machlokes and disputes and let the secular Jews lead
communities. It was these people who were responsible for the
In this context I will mention something that impressed me
very much in my youth. It was the beginning of 5717 (1956) on
the eve of the outbreak of the Israeli-Egyptian war (the
"Suez campaign"). The atmosphere was very tense; everybody
was talking about the fact that Abdul Nasser was going to
launch a major attack against Israel. At the time of the
establishment of the State, the armies of the Arab states
were unprepared and disorganized and the Israelis were, to
some extent, only up against "bands of fighters." However,
since 5708 (1948) the Arab countries -- especially Egypt --
had prepared themselves intensively for war. People were
terribly afraid, and there was a fear of general destruction
One evening the news spread that the war had started.
Feelings of a total sense of identification with the Israeli
army and the expectation that it would be a source of
salvation reached new peaks. Rumors about a military pact
with Britain and France ("A blood pact never to be broken" --
from the press) did little to diminish the tension. In fact,
they only increased the lack of security felt by the
population, because it was becoming clear that the State was
not able to cope on its own and was in need of the aerial
protection of foreign armies. On the other hand, these news
reports had the effect of boosting the Israeli ego, for "our"
State was now considered a world power.
That same evening HaRav Shach was scheduled to give a
shiur kloli. I don't remember whether it took place or
not, but one of the regular participants at this shiur
was HaRav Meir Shapira zt"l, a big talmid
chochom who would come every week from Tel Aviv to hear
the Rosh Yeshiva's shiur. The two of them came down
from the Yeshiva and walked together along a narrow path. I
took the liberty of walking behind them and listening to
HaRav Shapira was describing the difficult and complicated
situation, without realizing that there was a note of
identification in his voice, as was indeed felt by the rest
of the public. Then I heard Rav Shach responding angrily,
"S'is gornisht, es is nisht al pi Torah," in other
words, all this was irrelevant, literally "nothing."
HaRav Shapira continued and Rav Shach, for his part, replied:
"Did they ask daas Torah about whether to start the
war? All this is nothing." With HaRav Shach there was nothing
except for Torah and the authority of Torah. He was not swept
along by the emotional mood of the rest of the public.
When the Jews took part in the feast of Achashverosh, they
were not held responsible for the actual act of participation
because they were legally obliged to do so and they had to
obey the law. They were only held responsible for having
enjoyed the event. Chazal derived the fact that they enjoyed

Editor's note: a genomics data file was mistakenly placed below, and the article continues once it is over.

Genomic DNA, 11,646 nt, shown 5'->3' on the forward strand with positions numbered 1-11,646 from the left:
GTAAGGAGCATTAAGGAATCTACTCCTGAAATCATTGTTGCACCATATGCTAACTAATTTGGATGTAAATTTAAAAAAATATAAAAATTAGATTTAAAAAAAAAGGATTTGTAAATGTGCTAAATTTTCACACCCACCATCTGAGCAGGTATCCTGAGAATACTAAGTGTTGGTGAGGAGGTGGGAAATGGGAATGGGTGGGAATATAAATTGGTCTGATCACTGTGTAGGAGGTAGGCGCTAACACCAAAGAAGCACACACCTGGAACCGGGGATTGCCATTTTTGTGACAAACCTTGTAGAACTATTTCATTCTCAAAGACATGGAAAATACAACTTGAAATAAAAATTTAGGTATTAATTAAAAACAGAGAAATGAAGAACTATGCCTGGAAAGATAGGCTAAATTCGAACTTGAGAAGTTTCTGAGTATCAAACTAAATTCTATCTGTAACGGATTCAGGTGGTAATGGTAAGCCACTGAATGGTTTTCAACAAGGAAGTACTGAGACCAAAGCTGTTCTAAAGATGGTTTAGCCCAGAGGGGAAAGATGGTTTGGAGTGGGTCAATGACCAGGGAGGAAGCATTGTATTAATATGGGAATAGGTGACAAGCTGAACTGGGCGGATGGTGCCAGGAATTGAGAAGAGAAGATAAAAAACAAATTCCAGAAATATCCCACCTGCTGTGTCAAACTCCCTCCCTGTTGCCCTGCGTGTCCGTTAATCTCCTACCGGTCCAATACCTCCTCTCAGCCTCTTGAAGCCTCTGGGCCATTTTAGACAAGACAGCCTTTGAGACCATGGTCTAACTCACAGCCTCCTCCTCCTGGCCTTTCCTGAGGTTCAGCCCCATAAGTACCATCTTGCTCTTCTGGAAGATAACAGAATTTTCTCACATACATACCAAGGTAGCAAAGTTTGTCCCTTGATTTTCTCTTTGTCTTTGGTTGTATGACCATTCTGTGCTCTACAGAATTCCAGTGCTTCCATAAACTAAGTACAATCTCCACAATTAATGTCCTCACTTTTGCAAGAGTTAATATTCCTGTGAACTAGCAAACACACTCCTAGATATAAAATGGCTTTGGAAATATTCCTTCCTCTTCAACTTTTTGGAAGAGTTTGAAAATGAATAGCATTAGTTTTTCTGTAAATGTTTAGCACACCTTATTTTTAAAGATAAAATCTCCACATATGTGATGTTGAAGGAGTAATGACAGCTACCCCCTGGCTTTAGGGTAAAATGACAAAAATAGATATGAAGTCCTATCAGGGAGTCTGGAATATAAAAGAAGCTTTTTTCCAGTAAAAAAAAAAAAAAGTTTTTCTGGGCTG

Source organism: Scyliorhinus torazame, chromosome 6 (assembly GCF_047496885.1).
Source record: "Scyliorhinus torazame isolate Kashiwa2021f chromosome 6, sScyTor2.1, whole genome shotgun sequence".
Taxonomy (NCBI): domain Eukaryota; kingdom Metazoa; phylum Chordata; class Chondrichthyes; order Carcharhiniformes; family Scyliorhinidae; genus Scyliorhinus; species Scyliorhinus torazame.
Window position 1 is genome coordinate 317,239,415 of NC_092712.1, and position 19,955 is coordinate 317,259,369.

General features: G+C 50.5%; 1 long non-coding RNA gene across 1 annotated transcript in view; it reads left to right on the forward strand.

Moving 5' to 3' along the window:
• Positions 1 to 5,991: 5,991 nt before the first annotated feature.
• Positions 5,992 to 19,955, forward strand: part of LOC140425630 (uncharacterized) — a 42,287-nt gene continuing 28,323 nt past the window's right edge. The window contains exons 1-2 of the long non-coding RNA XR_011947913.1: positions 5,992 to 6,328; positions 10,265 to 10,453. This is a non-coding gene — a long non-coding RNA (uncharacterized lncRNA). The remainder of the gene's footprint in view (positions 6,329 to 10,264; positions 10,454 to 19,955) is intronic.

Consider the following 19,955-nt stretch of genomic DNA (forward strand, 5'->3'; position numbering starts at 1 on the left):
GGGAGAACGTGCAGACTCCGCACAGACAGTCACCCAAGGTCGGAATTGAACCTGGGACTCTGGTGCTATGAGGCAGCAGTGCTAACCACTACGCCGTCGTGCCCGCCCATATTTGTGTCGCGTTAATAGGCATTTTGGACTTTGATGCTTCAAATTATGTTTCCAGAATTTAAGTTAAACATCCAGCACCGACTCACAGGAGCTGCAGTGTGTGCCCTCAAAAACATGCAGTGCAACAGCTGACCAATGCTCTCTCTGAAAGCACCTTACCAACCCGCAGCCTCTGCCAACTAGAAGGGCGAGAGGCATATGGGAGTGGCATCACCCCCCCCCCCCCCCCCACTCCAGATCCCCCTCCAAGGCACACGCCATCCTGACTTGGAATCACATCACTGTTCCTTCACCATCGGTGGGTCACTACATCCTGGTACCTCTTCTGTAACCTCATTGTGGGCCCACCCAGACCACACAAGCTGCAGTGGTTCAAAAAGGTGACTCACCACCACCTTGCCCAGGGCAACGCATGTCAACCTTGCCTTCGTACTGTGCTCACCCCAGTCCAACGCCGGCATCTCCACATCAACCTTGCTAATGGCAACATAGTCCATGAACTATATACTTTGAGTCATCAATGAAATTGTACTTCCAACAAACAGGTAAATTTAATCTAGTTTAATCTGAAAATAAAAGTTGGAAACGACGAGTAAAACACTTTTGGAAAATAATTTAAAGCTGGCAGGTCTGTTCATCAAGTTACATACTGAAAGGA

it from the posuk stating that the meal was meant for
"the whole nation" in Shushan, not for "all its inhabitants."
In other words, the Jews were part of one nation. "One nation
-- one king -- one meal."
The sin was the feeling of satisfaction at being part of the
one nation in Shushan. Jews have to cut off any links with
their environment. In our case, the chareidim, who are the
continuation of Judaism [the Jewish nation] must do so. When
HaRav Shach saw that this detachment from our environment was
being threatened he decided that there should be a split.
HaRav Shach was very troubled by the indifference displayed
by the chareidi camp. There was someone who put out the
"Babylonian Talmud" with his own commentary, according to
which the Tannoim and Amoroim were influenced
in their decisions by economic and political considerations.
This approach converts the peak of kedushoh into the
peak of secular literature, with severe ramifications.
HaRav Shach naturally fought against this project, but was
very surprised to discover that on this topic too he was the
dynamic party arousing people into action, where others
failed to take the initiative. He was especially disappointed
when apparently consistently zealous groups who do not even
grant de facto recognition to the State, also remained
indifferent to the subject. The "770" group's silence on this
issue was also in stark contrast to its militaristic
nationalism. They should have been the first to protest. Was
this not proof of a fundamentally flawed ideology?
"Look on my right hand, and see, for there is no man that
knows me." This was also one of the grounds for HaRav Shach's
concluding that in the long term the Torah world could only
be relied upon if it was organized independently.
Chareidi educational matters were close to his heart. He